All Eyes on North Korea Tomorrow

As a 20-year Army veteran and Jim Rickards’ partner at Rickards & Massengill’s Defense Technology Alert, I’m plenty tuned into what’s going on in North Korea right now.

The North Korean leaders in Pyongyang warned via state media on April 11 of a nuclear attack on the United States if there were any further sign of American aggression.

“Our revolutionary strong army is keenly watching every move by enemy elements,” said official North Korean press, “with our nuclear sight focused on the U.S. invasion bases not only in South Korea and the Pacific operation theater, but also in the U.S. mainland.”

Thoughtful observers note that this is a particularly unstable period, as April 15, the birthday of the founder of North Korea, Kim Il Sung (celebrated as “The Day of the Sun” national holiday) is often marked by staging provocations.

And some signs indicate North Korea might be preparing to conduct another nuclear test tomorrow.

China’s leadership in Beijing continues to express grave concern at the deteriorating situation.

In addition to the telephone call on April 11 from President Xi to President Trump that addressed the North Korean situation, the Chinese have issued three editorials in five days clarifying their interests and red lines.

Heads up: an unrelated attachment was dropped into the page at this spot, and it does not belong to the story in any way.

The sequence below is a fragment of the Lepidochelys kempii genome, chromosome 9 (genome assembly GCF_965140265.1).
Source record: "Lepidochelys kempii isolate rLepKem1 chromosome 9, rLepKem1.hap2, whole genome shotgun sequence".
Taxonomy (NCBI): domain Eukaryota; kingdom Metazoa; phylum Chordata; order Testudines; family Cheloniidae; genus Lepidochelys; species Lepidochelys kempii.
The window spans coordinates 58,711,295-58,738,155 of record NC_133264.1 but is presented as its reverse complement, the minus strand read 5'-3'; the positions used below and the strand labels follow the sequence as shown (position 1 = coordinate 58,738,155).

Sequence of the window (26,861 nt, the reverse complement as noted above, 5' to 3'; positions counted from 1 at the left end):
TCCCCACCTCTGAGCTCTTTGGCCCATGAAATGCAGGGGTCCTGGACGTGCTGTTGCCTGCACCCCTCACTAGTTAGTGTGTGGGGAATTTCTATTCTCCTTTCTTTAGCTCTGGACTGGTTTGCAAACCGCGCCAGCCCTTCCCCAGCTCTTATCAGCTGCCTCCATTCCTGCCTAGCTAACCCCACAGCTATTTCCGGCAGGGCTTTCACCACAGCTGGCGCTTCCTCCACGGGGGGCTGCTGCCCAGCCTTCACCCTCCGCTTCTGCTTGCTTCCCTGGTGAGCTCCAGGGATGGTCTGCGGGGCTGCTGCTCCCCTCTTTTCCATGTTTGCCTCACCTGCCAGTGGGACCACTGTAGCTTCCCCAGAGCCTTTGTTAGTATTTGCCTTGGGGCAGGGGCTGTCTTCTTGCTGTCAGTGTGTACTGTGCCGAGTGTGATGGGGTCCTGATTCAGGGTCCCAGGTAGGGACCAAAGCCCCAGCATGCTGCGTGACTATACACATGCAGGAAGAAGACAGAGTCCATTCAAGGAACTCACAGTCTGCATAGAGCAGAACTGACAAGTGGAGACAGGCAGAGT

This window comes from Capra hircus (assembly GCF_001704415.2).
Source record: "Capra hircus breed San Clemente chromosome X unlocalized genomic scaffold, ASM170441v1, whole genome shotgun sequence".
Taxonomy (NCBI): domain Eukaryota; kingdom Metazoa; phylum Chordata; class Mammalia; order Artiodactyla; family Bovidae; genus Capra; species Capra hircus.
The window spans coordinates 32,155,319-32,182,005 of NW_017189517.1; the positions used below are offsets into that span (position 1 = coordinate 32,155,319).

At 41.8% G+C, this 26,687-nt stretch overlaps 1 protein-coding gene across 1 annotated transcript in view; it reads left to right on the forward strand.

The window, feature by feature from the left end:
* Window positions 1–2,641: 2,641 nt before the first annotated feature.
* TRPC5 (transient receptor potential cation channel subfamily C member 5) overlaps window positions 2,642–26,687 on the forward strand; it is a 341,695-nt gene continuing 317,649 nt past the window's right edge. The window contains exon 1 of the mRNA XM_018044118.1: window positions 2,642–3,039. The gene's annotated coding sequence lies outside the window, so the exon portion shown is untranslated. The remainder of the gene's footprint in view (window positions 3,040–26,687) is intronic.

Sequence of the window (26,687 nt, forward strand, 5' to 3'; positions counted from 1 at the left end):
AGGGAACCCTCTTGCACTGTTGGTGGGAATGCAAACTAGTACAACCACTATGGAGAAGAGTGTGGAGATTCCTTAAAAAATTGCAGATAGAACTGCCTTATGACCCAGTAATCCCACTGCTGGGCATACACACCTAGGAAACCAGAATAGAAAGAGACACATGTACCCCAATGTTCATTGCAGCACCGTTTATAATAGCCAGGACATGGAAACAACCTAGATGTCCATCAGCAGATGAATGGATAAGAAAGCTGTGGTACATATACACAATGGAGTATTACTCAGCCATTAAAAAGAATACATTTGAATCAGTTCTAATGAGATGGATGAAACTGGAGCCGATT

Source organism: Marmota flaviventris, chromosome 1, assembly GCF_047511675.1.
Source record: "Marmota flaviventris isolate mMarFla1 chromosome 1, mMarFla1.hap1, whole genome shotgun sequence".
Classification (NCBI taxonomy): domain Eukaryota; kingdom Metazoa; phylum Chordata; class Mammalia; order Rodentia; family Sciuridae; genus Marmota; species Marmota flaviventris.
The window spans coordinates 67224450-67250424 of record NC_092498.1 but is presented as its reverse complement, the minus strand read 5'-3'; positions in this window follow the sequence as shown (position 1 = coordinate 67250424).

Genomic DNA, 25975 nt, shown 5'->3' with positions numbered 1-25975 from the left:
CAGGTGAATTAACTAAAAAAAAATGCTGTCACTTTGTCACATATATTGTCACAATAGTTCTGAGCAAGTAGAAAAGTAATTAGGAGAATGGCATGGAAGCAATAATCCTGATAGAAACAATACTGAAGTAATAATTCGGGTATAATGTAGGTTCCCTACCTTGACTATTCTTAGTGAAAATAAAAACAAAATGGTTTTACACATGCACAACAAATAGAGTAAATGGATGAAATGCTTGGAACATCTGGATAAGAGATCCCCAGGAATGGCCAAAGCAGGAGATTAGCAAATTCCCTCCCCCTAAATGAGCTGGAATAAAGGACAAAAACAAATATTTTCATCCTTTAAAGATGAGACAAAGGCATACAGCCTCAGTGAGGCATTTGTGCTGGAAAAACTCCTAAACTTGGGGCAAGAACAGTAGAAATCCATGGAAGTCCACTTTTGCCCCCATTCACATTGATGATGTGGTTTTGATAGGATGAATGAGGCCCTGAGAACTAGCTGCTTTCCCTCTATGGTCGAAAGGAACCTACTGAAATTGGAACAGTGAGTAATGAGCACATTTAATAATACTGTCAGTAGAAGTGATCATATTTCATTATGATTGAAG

According to analysts at the Night Watch, an organization specializing in U.S. national security, the major concern the Chinese share with South Korea is that:

“North Korea will detonate a nuclear device in defiance of the U.S., and that the U.S. will strike North Korea’s nuclear facilities. The tension and mutual disdain have created conditions that nurture misperceptions, miscalculations and misadventure.”

All this comes in the wake of the April 6 U.S. cruise missile strike on Syria and the change of mission that saw a U.S. carrier strike group redirected toward North Korea.

The return of the USS Carl Vinson Strike Group has ships equipped with anti-missile weapons within range of any potential North Korean missile or nuclear test, while the recently delivered Terminal High Altitude Area Defense (THAAD) anti-missile ground system is still being made operational in South Korea.

Tensions on the Korean Peninsula are at their highest levels in years. And things get interesting in a hurry if North Korea goes ahead with its nuclear testing.

We’ll see if the North presses its luck by conducting a test this weekend. If it does, the reaction should be interesting.


Kevin Massengill
for The Daily Reckoning

The Daily Reckoning